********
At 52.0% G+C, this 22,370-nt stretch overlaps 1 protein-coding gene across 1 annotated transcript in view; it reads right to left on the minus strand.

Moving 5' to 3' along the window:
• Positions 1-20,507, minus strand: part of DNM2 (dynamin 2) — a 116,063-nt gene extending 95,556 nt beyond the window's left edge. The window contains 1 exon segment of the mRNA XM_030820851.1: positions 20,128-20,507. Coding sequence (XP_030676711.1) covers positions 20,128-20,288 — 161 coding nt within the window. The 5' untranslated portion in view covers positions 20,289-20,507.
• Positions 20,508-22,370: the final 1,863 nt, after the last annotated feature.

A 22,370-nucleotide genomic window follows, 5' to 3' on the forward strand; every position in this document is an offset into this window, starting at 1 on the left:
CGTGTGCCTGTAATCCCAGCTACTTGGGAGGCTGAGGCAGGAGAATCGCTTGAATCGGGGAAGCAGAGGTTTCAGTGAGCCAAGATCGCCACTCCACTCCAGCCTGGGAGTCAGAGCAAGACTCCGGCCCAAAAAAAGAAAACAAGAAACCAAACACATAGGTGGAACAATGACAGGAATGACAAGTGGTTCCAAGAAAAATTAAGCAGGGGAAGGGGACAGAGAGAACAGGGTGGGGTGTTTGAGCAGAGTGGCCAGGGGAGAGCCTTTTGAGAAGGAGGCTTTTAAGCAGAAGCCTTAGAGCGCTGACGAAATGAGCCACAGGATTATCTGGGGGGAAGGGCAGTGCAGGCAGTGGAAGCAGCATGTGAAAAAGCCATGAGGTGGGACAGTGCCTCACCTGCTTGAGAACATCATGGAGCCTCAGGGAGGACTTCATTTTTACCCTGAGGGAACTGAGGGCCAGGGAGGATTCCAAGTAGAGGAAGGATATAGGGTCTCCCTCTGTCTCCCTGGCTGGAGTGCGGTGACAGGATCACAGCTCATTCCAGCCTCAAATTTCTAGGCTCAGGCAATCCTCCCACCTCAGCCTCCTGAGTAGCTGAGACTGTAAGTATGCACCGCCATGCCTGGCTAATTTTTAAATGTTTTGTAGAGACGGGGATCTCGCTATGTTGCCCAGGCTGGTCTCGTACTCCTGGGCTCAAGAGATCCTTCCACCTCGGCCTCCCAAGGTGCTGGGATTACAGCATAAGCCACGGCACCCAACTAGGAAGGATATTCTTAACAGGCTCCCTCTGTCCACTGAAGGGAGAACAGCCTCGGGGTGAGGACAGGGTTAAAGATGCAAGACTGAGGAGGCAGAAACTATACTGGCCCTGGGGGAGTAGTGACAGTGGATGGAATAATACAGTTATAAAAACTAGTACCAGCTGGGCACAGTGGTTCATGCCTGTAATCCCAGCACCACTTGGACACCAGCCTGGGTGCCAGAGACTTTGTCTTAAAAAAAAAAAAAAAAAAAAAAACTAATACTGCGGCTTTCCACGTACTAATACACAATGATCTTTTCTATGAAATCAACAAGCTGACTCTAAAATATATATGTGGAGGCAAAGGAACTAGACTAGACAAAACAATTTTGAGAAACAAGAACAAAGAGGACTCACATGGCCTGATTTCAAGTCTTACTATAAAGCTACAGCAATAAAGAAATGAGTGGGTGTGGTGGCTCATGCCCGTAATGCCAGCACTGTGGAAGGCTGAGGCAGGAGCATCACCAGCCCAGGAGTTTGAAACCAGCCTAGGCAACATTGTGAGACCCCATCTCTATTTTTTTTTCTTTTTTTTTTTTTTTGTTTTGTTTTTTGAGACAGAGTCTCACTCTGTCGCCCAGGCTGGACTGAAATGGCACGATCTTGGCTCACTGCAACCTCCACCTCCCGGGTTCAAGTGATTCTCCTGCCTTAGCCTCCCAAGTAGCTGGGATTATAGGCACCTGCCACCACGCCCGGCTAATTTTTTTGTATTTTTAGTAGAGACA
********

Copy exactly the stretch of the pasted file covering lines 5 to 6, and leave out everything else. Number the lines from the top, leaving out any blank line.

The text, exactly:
A 22,370-nucleotide genomic window follows, 5' to 3' on the forward strand; every position in this document is an offset into this window, starting at 1 on the left:
CGTGTGCCTGTAATCCCAGCTACTTGGGAGGCTGAGGCAGGAGAATCGCTTGAATCGGGGAAGCAGAGGTTTCAGTGAGCCAAGATCGCCACTCCACTCCAGCCTGGGAGTCAGAGCAAGACTCCGGCCCAAAAAAAGAAAACAAGAAACCAAACACATAGGTGGAACAATGACAGGAATGACAAGTGGTTCCAAGAAAAATTAAGCAGGGGAAGGGGACAGAGAGAACAGGGTGGGGTGTTTGAGCAGAGTGGCCAGGGGAGAGCCTTTTGAGAAGGAGGCTTTTAAGCAGAAGCCTTAGAGCGCTGACGAAATGAGCCACAGGATTATCTGGGGGGAAGGGCAGTGCAGGCAGTGGAAGCAGCATGTGAAAAAGCCATGAGGTGGGACAGTGCCTCACCTGCTTGAGAACATCATGGAGCCTCAGGGAGGACTTCATTTTTACCCTGAGGGAACTGAGGGCCAGGGAGGATTCCAAGTAGAGGAAGGATATAGGGTCTCCCTCTGTCTCCCTGGCTGGAGTGCGGTGACAGGATCACAGCTCATTCCAGCCTCAAATTTCTAGGCTCAGGCAATCCTCCCACCTCAGCCTCCTGAGTAGCTGAGACTGTAAGTATGCACCGCCATGCCTGGCTAATTTTTAAATGTTTTGTAGAGACGGGGATCTCGCTATGTTGCCCAGGCTGGTCTCGTACTCCTGGGCTCAAGAGATCCTTCCACCTCGGCCTCCCAAGGTGCTGGGATTACAGCATAAGCCACGGCACCCAACTAGGAAGGATATTCTTAACAGGCTCCCTCTGTCCACTGAAGGGAGAACAGCCTCGGGGTGAGGACAGGGTTAAAGATGCAAGACTGAGGAGGCAGAAACTATACTGGCCCTGGGGGAGTAGTGACAGTGGATGGAATAATACAGTTATAAAAACTAGTACCAGCTGGGCACAGTGGTTCATGCCTGTAATCCCAGCACCACTTGGACACCAGCCTGGGTGCCAGAGACTTTGTCTTAAAAAAAAAAAAAAAAAAAAAAACTAATACTGCGGCTTTCCACGTACTAATACACAATGATCTTTTCTATGAAATCAACAAGCTGACTCTAAAATATATATGTGGAGGCAAAGGAACTAGACTAGACAAAACAATTTTGAGAAACAAGAACAAAGAGGACTCACATGGCCTGATTTCAAGTCTTACTATAAAGCTACAGCAATAAAGAAATGAGTGGGTGTGGTGGCTCATGCCCGTAATGCCAGCACTGTGGAAGGCTGAGGCAGGAGCATCACCAGCCCAGGAGTTTGAAACCAGCCTAGGCAACATTGTGAGACCCCATCTCTATTTTTTTTTCTTTTTTTTTTTTTTTGTTTTGTTTTTTGAGACAGAGTCTCACTCTGTCGCCCAGGCTGGACTGAAATGGCACGATCTTGGCTCACTGCAACCTCCACCTCCCGGGTTCAAGTGATTCTCCTGCCTTAGCCTCCCAAGTAGCTGGGATTATAGGCACCTGCCACCACGCCCGGCTAATTTTTTTGTATTTTTAGTAGAGACA